Hot Potato exploit mashes old vulns into Windows System 'sploit

Exploit takes a long time to cook Windows, but gives hackers a menu of evil options


Shmoocon Foxglove Security bod Stephen Breen has strung together dusty unpatched Windows vulnerabilities to gain local system-level access on Windows versions up to 8.1.

The unholy zero-day concoction, reported to Microsoft in September and still unpatched, is a reliable way of p0wning Windows for attackers that have managed to pop user machines.

Breen released exploit code for his attack dubbed Hot Potato following his talk at the Shmoocon conference in Washington over the weekend.

"Hot Potato takes advantage of known issues in Windows to gain local privilege escalation in default configurations, namely NTLM relay -\- specifically HTTP-SMB relay - and NBNS spoofing," Breen says.

"Using this technique, we can elevate our privilege on a Windows workstation from the lowest levels to NT Authority/System – the highest level of privilege available on a Windows machine.

"This is important because many organisations unfortunately rely on Windows account privileges to protect their corporate network."

The work borrows techniques disclosed by the Google Project Zero hack house.

Attackers who use the technique after first gaining low-level access - a common situation for black hats and penetration testers - can begin lateral network movement from where other hosts can be hosed.

"Gaining high privilege access on a host is often a critical step in a penetration test, and is usually performed in an ad-hoc manner as there are no known public exploits or techniques to do so reliably," Breen says.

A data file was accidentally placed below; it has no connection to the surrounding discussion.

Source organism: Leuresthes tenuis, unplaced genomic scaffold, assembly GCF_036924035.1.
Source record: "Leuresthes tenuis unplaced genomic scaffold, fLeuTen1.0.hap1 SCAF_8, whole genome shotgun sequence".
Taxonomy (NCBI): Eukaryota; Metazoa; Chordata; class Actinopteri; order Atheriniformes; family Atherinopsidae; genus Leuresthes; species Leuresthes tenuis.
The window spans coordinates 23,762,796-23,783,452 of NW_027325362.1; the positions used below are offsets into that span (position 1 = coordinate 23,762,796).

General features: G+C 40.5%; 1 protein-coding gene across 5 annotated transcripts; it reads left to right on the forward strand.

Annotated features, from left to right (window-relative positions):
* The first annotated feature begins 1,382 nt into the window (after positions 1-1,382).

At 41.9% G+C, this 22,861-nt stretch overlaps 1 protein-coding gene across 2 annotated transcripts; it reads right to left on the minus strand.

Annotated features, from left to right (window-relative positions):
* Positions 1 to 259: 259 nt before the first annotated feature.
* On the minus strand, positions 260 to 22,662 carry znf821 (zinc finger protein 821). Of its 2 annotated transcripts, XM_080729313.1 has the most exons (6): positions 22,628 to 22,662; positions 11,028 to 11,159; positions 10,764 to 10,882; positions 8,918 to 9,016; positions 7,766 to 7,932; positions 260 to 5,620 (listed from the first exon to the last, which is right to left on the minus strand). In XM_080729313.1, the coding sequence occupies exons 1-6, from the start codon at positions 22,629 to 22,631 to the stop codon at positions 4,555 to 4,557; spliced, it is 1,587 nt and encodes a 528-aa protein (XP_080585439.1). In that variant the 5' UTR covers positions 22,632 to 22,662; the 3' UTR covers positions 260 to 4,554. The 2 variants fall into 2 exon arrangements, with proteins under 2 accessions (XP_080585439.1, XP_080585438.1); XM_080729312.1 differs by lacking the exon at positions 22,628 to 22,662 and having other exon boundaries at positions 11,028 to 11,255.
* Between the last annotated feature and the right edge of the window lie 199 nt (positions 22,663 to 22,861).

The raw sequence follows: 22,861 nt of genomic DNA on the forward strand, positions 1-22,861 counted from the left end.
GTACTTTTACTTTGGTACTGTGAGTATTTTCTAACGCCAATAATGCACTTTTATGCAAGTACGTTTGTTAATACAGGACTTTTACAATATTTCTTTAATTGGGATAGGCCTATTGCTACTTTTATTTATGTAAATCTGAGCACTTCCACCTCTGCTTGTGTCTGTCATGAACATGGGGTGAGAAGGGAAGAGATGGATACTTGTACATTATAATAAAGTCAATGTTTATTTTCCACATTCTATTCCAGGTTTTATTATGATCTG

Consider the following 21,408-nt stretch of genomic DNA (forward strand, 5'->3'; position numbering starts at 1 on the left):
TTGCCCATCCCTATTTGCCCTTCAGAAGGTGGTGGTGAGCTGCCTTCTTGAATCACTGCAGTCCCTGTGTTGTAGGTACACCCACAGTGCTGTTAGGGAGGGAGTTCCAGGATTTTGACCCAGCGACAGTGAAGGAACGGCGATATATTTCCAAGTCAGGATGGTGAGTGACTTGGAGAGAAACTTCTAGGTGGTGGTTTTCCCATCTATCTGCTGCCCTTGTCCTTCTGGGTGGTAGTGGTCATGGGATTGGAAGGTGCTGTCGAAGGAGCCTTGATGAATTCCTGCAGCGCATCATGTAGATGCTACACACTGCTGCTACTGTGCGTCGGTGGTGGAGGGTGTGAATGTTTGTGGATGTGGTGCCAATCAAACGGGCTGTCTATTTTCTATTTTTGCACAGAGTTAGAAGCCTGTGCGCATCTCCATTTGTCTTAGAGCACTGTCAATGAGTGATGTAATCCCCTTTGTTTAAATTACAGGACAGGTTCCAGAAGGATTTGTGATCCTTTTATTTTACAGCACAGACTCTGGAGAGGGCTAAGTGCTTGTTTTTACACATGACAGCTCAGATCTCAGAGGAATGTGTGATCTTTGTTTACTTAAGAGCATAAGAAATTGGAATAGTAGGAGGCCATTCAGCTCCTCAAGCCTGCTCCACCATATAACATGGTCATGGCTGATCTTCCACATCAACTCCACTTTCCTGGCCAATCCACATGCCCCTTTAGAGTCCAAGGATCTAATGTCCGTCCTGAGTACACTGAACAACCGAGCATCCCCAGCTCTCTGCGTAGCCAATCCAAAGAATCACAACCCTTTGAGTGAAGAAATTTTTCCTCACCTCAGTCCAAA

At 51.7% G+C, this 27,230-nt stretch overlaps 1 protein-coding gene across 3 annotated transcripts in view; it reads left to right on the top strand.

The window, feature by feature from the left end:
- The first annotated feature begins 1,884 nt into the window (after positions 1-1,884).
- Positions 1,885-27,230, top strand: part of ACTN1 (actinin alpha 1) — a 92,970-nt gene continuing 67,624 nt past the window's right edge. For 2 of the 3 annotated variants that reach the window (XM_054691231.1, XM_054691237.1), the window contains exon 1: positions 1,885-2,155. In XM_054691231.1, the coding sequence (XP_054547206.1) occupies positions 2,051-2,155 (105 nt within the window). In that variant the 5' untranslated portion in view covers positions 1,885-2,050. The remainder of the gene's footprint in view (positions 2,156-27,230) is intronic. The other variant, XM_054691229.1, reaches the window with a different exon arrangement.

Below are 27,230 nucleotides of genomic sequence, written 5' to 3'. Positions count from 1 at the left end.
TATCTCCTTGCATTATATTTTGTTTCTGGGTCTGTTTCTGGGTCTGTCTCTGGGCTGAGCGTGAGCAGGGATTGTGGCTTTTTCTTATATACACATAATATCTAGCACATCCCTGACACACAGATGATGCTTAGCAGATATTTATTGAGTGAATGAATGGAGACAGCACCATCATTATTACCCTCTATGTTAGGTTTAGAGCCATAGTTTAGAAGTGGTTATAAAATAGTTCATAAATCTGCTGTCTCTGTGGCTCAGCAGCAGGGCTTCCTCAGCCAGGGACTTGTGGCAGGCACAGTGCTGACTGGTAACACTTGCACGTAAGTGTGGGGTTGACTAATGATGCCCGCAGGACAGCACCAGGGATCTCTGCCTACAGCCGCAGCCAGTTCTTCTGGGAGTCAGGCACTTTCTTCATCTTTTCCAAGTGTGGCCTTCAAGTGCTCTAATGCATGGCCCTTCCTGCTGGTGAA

Microsoft has known of the vulnerable elements in the attack since the turn of the century, but legacy and backwards compatibility has made patching difficult.

Attackers need patience when running the exploit thanks to some flaky Windows services.

In a demonstration Breen shows how Windows 7 can be reliably hosed using the potato.exe binary exploiting Windows Defender's update mechanism.

It is also successful on Windows Server 2008 and 2012, but the exploit can take an entire day to fire on the latter thanks to changes in the updating process.

Breen's work includes NetBIOS Name Service spoofing attacks across network broadcast domains which has been brewed into a module for the the popular Responder tool. He suggests it may be possible to launch those attacks over the web.

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